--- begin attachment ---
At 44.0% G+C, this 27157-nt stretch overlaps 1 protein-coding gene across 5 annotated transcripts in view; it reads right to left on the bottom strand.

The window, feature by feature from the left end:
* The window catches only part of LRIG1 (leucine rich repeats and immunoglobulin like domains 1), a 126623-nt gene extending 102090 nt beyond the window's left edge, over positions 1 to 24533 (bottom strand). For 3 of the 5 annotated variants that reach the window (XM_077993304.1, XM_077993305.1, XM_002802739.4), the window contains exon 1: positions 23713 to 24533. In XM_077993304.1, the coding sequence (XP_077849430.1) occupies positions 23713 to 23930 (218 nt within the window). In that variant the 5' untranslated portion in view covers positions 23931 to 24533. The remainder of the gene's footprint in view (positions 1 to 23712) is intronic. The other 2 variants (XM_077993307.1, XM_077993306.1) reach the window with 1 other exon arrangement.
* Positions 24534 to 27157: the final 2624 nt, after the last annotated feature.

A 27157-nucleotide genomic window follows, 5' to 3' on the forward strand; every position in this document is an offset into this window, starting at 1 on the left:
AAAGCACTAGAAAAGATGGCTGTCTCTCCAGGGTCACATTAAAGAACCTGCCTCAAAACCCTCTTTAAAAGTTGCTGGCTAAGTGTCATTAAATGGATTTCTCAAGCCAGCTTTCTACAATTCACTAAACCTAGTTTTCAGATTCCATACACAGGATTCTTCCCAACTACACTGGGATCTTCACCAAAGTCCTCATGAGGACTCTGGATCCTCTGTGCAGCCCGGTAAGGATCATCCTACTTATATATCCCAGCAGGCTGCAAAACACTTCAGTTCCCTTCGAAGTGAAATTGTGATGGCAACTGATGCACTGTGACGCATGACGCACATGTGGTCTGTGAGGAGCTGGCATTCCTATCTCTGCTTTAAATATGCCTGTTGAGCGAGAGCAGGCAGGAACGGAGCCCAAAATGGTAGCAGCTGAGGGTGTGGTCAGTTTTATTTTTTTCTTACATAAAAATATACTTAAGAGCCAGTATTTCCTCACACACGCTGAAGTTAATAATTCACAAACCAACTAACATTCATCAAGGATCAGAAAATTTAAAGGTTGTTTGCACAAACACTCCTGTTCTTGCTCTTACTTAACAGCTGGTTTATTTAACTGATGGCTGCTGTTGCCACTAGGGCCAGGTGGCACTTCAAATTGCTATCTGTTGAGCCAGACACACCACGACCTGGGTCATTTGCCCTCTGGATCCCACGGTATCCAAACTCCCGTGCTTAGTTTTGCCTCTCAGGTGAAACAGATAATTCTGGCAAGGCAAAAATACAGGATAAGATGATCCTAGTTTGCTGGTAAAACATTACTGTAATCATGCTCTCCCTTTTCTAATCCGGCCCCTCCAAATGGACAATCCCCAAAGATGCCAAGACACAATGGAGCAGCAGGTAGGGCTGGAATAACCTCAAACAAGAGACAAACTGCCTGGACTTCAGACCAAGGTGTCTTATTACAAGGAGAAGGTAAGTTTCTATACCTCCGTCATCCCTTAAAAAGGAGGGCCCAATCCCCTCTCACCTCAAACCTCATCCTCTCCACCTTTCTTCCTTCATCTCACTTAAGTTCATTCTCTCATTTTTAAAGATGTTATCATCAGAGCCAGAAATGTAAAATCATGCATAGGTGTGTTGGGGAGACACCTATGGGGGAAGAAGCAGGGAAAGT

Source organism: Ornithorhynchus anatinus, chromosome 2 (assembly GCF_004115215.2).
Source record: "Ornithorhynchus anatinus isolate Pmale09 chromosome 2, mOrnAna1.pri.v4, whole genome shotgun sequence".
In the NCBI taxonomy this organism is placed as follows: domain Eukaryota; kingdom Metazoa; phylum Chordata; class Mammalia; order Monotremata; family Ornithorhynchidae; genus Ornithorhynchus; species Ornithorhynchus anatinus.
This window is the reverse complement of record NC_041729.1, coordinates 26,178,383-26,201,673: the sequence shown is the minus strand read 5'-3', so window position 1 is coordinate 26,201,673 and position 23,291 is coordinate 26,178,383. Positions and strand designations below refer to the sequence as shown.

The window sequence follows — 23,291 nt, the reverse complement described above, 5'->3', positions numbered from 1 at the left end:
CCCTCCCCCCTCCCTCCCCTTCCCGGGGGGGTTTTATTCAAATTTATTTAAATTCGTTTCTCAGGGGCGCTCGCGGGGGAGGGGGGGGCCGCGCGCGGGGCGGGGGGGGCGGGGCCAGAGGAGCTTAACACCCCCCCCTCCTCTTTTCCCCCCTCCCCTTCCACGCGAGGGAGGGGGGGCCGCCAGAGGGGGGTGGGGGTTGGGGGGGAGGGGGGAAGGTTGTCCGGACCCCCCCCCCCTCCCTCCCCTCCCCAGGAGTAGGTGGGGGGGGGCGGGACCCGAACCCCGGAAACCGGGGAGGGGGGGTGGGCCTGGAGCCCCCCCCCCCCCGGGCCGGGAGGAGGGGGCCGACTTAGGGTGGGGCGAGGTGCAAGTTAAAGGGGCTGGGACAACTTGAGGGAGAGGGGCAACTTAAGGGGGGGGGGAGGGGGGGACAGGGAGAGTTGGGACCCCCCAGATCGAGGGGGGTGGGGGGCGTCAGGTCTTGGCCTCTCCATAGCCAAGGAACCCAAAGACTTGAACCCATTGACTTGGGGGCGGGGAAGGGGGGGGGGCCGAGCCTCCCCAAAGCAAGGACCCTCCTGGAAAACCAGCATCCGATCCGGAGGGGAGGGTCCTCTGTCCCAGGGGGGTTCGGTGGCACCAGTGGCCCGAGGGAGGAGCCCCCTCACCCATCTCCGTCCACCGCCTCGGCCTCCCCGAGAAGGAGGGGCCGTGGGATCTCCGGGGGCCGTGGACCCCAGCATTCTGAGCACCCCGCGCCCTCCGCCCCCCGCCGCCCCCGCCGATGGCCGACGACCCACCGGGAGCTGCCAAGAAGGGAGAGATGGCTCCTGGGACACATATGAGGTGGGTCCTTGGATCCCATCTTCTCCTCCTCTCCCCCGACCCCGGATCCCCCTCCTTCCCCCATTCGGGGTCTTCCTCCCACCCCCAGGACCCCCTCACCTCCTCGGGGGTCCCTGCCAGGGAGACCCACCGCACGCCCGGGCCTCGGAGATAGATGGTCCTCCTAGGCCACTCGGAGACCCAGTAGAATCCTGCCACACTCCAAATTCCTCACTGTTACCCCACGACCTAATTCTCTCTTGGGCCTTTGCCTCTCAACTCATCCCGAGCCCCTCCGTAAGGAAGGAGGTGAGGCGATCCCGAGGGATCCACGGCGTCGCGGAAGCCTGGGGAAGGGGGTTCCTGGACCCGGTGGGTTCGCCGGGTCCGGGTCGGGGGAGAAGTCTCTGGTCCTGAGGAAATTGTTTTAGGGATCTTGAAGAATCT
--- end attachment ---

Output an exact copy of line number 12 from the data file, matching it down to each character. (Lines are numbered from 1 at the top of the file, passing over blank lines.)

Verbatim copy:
CCCTCCCCCCTCCCTCCCCTTCCCGGGGGGGTTTTATTCAAATTTATTTAAATTCGTTTCTCAGGGGCGCTCGCGGGGGAGGGGGGGGCCGCGCGCGGGGCGGGGGGGGCGGGGCCAGAGGAGCTTAACACCCCCCCCTCCTCTTTTCCCCCCTCCCCTTCCACGCGAGGGAGGGGGGGCCGCCAGAGGGGGGTGGGGGTTGGGGGGGAGGGGGGAAGGTTGTCCGGACCCCCCCCCCCTCCCTCCCCTCCCCAGGAGTAGGTGGGGGGGGGCGGGACCCGAACCCCGGAAACCGGGGAGGGGGGGTGGGCCTGGAGCCCCCCCCCCCCCGGGCCGGGAGGAGGGGGCCGACTTAGGGTGGGGCGAGGTGCAAGTTAAAGGGGCTGGGACAACTTGAGGGAGAGGGGCAACTTAAGGGGGGGGGGAGGGGGGGACAGGGAGAGTTGGGACCCCCCAGATCGAGGGGGGTGGGGGGCGTCAGGTCTTGGCCTCTCCATAGCCAAGGAACCCAAAGACTTGAACCCATTGACTTGGGGGCGGGGAAGGGGGGGGGGCCGAGCCTCCCCAAAGCAAGGACCCTCCTGGAAAACCAGCATCCGATCCGGAGGGGAGGGTCCTCTGTCCCAGGGGGGTTCGGTGGCACCAGTGGCCCGAGGGAGGAGCCCCCTCACCCATCTCCGTCCACCGCCTCGGCCTCCCCGAGAAGGAGGGGCCGTGGGATCTCCGGGGGCCGTGGACCCCAGCATTCTGAGCACCCCGCGCCCTCCGCCCCCCGCCGCCCCCGCCGATGGCCGACGACCCACCGGGAGCTGCCAAGAAGGGAGAGATGGCTCCTGGGACACATATGAGGTGGGTCCTTGGATCCCATCTTCTCCTCCTCTCCCCCGACCCCGGATCCCCCTCCTTCCCCCATTCGGGGTCTTCCTCCCACCCCCAGGACCCCCTCACCTCCTCGGGGGTCCCTGCCAGGGAGACCCACCGCACGCCCGGGCCTCGGAGATAGATGGTCCTCCTAGGCCACTCGGAGACCCAGTAGAATCCTGCCACACTCCAAATTCCTCACTGTTACCCCACGACCTAATTCTCTCTTGGGCCTTTGCCTCTCAACTCATCCCGAGCCCCTCCGTAAGGAAGGAGGTGAGGCGATCCCGAGGGATCCACGGCGTCGCGGAAGCCTGGGGAAGGGGGTTCCTGGACCCGGTGGGTTCGCCGGGTCCGGGTCGGGGGAGAAGTCTCTGGTCCTGAGGAAATTGTTTTAGGGATCTTGAAGAATCT